This is the sixteenth part of a fiction serial, in 770 words.
For most of the night, I had stayed awake. Every time I felt my eyes closing, I jumped, trying to wake myself up. The baby monitor was making no noise, and there had been no crying. Olly was dead to the world, but I didn’t need the vibrating pad under my pillow to wake me up.
I went into Leah’s room more times than I can remember now. If she was awake, I sat in the nursing chair and fed her. If she was asleep, I sat staring at her, wondering if she was alright.
When Olly got up to get ready for work, I had just gone to sleep. But I dragged myself up and went to check on Leah. Olly could have probably got away with taking the day off, but they had been very understanding, and he didn’t want to take advantage. He made me a coffee and brought it up to me, tactfully not asking me if I was going to be alright on my own that day.
Not that I had much chance to be alone. Mum and dad turned up just after nine, with my brother in tow. They had made him take the day off to see his niece, and he grinned as I opened the door. “Where is she then?” Mum was carrying two huge balloons, one with ‘Baby Leah’ printed on it, and the other in the shape of a pink unicorn. Dad handed me a bouquet of pink roses, and they both brushed past me in their eagerness to see their granddaughter.
My brother looked over their shoulders, and one glance was enough. He sat on the sofa and said “Tea and toast would be nice, sis”. I told him he knew where the kitchen was.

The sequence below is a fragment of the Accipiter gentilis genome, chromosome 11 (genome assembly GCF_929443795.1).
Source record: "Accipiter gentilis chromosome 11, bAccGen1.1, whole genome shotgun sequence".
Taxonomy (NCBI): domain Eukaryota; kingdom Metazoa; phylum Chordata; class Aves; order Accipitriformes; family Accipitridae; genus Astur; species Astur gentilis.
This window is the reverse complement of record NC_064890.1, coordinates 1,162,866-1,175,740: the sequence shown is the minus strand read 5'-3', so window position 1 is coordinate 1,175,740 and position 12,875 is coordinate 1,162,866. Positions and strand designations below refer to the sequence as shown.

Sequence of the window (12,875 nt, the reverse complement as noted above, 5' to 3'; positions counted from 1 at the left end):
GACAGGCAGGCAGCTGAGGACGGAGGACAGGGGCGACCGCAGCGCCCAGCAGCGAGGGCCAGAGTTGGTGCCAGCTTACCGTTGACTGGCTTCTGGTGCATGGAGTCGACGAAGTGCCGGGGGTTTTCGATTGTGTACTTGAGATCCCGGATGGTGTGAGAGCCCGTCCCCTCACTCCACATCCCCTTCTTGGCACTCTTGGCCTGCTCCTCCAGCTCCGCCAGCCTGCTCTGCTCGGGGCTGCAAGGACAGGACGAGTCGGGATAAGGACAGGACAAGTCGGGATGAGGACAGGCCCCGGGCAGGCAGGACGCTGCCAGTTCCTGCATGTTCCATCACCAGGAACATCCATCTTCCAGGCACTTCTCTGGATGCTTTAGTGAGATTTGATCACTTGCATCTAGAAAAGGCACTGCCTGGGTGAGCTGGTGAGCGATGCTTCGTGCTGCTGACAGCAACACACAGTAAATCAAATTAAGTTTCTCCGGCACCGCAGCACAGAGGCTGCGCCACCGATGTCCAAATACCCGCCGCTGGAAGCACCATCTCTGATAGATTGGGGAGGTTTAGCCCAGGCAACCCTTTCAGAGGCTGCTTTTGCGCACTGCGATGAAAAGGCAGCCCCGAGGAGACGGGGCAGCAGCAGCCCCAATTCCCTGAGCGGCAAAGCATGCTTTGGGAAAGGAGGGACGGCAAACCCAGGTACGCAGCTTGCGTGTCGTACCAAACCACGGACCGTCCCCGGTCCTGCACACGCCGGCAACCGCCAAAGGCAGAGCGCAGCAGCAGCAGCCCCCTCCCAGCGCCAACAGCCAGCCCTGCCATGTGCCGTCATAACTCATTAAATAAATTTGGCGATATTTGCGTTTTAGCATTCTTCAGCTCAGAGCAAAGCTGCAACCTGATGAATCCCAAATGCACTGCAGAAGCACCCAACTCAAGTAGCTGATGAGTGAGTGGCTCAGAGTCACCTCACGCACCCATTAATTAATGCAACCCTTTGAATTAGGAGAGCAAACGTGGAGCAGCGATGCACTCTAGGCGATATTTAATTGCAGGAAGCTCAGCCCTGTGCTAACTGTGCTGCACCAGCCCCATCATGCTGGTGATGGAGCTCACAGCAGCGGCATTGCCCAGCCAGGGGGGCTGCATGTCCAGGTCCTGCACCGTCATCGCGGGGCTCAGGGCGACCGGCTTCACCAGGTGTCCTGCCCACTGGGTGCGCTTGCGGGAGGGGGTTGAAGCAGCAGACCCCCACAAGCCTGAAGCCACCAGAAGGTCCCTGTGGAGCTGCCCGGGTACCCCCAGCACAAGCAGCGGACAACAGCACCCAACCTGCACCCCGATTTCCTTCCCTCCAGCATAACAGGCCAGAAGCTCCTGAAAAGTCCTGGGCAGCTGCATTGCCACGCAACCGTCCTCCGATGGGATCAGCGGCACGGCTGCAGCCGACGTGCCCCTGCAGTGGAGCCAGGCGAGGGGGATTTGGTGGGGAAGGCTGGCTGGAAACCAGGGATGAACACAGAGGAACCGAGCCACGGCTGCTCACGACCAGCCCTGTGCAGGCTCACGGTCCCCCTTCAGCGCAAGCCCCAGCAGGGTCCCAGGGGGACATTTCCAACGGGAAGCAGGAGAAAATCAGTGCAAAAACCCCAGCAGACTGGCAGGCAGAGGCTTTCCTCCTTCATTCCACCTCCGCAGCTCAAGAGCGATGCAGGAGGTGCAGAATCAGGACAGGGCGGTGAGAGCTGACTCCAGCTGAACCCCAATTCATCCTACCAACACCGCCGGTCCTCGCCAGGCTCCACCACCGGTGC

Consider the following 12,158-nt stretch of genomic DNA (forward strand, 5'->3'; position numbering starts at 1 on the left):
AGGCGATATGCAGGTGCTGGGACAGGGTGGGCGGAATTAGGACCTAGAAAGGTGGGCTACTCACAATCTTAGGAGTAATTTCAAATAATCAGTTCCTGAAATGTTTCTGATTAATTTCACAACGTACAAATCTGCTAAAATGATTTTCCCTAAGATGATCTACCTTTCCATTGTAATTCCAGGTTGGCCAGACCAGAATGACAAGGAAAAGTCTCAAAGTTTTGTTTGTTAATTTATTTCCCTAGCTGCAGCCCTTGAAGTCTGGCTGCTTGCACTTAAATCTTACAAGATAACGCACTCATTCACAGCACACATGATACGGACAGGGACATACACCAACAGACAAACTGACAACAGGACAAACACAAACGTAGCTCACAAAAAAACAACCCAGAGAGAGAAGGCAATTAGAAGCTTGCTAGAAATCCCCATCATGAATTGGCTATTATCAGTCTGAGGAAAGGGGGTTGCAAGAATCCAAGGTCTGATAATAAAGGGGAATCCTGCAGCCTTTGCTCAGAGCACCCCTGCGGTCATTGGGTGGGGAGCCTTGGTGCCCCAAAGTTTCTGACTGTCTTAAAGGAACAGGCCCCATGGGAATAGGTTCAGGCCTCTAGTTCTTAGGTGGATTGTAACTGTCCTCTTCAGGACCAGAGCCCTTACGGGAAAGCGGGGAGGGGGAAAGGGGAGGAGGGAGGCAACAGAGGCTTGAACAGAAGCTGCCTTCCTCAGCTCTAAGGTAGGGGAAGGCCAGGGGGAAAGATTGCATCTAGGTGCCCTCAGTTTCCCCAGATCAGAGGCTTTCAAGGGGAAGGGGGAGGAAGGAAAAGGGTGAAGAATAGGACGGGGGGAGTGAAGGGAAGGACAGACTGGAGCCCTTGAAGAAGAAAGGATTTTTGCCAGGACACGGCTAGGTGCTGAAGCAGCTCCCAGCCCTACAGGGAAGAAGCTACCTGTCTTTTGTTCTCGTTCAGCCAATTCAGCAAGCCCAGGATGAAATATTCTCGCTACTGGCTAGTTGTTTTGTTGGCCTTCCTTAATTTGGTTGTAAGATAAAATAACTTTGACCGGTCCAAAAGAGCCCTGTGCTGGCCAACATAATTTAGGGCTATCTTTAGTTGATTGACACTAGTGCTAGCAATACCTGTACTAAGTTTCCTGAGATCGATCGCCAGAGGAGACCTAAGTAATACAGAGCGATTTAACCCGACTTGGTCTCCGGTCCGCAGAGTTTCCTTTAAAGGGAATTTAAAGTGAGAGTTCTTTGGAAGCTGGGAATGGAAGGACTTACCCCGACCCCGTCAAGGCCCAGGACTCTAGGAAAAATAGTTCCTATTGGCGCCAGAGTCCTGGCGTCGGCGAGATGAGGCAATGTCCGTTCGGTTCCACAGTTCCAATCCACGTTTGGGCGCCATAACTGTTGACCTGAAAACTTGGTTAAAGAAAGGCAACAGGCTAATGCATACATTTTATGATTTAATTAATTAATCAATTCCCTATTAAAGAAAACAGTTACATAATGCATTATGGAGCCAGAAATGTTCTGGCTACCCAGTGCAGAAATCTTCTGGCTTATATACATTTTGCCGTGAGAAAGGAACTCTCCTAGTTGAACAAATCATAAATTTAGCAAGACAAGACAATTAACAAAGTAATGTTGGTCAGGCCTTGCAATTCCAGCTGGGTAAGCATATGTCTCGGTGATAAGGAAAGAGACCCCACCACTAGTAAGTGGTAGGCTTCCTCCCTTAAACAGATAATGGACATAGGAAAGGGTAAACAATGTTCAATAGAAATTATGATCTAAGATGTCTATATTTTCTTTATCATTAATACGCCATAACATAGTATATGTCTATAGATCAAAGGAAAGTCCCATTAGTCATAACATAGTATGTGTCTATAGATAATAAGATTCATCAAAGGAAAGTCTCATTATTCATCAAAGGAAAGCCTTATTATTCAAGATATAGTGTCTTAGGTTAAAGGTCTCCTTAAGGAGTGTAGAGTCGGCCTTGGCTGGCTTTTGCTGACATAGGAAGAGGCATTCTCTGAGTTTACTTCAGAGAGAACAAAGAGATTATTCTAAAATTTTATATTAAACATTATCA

Mum was already fixating on the shape of Leah’s head, and she was multi-tasking as she told dad to find a vase for the flowers in the same breath. I kept my temper as I watched mum examining my baby as if she was a pedigree piglet she was thinking of buying.
“Green eyes. That must come from Olly’s family. Nobody on our side ever had green eyes.
Does that mean she will have ginger hair? I hope not.
Mind you, she hasn’t got much hair to speak of at the moment anyway.
Does she feed alright?
Did she keep you awake all night? You look terrible.
Why don’t you get some sleep while we are here? I will look after her.
How long before her head looks normal?”.
Her words were tumbling out like the sound of a machine gun, leaving no pause for me to answer. I just sat on the sofa and let her get on with it. Then the smoke alarm went off, because Ronnie had burned the toast. Dad put his arm around me as Ronnie flapped a tea-towel at the ceiling.
At least my dad understood.
It got to almost one in the afternoon, and they showed no sign of leaving. I decided to take executive action, and told them I was tired, so could they go and let me rest. Mum looked very miffed, and pushed her lips together in an expression I knew all too well. But Ronnie was pleased, and took my words to mean he could leave immediately. He was on his feet in seconds, reaching for the car keys.
They managed to drag out the departure for another twenty minutes, Ronnie standing by the front door jiggling the keys as mum made her last checks and asked her last questions. I took Leah up to her room and fed her, stretching out in the new nursing chair, cuddling her close. I hated appearing to be unkind to my family, but if I didn’t get some rest, I would be good for nothing.
I should have known I would go to sleep, and of course I did. It must have been some kind of instinct that stopped me dropping Leah, because when I heard Olly close the front door I was still holding her tight. He had got off early, but I had still been asleep for almost three hours. I thought I should feed Leah again, and Olly sat on the floor of the room watching me, listening to my story of the family visit. He asked if it was alright to call his sister now, and she would be busting to hear the news. I had forgotten about her, and felt guilty that it was all about me, and my family.
I could her her screams of pleasure as Olly told her the news.